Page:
The Man on the Train is a quietly remarkable, intelligent, intensely poetic film about the unlikely and somewhat bittersweet friendship between two very different men.
A remake of the French film, L’Homme du Train, The Man on the Train stars U2’s Larry Mullen and the brilliant Donald Sutherland — the latter of which really deserved an Oscar for his performance.
Mullen effectively portrays a mysterious, sullen drifter whose chance encounter with a retired, lonely poetry professor (Sutherland) leads both men to examine their respective life paths and personalities.
As the silent drifter is forced to stay with the overly chatty professor, their initially stilted, socially awkward conversation grows into a thought-provoking dialogue spanning several days as each reveals their unexpected envy of the other’s life.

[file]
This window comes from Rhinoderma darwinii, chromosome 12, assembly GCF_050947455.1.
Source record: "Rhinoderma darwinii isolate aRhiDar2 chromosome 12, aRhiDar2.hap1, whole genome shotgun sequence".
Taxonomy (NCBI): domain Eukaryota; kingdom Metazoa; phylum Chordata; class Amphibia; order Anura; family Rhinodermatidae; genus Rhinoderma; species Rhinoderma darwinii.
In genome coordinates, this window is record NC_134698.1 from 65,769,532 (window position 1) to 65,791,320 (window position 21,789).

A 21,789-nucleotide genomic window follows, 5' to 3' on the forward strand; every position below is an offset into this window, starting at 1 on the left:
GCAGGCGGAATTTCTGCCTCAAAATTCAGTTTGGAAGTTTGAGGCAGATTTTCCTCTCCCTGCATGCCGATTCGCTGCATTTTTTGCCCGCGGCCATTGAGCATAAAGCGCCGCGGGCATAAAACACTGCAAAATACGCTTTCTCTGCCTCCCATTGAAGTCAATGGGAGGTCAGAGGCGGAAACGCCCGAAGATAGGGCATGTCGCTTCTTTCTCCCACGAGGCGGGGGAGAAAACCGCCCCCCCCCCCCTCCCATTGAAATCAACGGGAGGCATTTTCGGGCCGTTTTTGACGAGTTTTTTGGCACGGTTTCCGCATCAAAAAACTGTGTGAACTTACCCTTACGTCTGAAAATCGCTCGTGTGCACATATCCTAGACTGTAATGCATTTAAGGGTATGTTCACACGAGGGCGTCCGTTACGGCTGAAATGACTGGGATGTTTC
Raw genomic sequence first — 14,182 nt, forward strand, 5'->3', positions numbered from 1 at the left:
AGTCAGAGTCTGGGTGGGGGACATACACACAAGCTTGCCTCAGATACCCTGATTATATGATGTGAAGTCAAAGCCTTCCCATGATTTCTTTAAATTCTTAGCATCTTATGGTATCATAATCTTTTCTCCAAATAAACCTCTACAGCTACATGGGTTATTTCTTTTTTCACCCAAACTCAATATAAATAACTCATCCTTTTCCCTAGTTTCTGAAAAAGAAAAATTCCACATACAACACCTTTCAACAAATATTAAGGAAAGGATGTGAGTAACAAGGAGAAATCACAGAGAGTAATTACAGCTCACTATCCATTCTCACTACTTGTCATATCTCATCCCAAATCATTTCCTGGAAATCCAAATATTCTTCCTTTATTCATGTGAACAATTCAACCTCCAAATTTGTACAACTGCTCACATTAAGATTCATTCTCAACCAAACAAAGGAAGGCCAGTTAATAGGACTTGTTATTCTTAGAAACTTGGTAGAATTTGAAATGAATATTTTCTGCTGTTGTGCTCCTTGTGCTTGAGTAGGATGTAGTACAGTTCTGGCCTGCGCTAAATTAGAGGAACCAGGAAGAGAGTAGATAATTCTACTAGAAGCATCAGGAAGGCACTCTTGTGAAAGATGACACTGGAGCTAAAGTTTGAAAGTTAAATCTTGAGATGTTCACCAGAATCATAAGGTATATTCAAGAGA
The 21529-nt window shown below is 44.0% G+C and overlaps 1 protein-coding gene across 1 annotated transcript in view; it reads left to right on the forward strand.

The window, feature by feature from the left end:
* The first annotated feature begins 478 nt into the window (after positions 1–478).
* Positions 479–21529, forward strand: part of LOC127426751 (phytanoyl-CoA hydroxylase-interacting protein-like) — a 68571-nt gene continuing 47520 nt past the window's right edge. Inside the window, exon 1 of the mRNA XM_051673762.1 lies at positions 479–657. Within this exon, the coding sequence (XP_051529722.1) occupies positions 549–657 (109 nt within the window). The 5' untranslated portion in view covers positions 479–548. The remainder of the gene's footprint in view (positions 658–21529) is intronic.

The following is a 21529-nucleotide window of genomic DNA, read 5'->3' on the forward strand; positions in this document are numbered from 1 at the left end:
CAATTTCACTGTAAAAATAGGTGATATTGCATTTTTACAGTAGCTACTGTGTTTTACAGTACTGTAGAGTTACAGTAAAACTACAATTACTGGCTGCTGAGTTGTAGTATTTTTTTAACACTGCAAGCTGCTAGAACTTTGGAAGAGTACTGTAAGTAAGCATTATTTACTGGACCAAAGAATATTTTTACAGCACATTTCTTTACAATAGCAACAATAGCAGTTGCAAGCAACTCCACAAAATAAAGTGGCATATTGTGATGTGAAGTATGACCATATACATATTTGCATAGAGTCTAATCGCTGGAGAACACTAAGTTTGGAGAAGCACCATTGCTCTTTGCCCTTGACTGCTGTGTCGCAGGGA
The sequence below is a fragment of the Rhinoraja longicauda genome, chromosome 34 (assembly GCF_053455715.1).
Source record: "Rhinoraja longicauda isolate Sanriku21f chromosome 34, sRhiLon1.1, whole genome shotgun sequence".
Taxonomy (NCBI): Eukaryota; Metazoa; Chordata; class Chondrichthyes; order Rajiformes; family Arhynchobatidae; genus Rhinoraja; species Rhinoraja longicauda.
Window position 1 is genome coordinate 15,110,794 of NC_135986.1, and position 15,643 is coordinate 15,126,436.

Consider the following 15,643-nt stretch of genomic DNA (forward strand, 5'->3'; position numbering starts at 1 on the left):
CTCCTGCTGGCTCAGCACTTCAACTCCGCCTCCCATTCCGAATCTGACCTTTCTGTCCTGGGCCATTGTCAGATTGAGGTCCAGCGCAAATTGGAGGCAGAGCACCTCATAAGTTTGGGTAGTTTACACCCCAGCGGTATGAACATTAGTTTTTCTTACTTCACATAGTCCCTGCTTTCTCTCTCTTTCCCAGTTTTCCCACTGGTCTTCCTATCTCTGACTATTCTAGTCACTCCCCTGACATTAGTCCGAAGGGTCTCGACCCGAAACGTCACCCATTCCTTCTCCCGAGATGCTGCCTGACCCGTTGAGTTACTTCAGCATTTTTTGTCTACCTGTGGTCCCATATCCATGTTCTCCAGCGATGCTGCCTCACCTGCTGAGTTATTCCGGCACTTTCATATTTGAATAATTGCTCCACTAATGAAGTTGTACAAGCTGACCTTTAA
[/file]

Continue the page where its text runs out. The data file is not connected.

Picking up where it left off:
The unusual relationship is summed up best by two scenes: one in which the repressed professor pretends to be Wyatt Earp with the drifter’s gun and the other in which the tough drifter peruses books and listens to classical music with the professor’s unlit pipe in his mouth.
It’s a slow moving but beautiful, literary film with refreshingly elegant direction and acting.
A subtle suspense simmers just beneath the surface of the story as it becomes evident that both men hide their own deep, dark secrets…which come crashing into the light on their final day together. The end was a bit too darkly ambiguous for my taste (proving, I suppose, the Professor’s Henry James quote that “Americans want tragedies with happy endings”), but it was clever and I otherwise loved the film.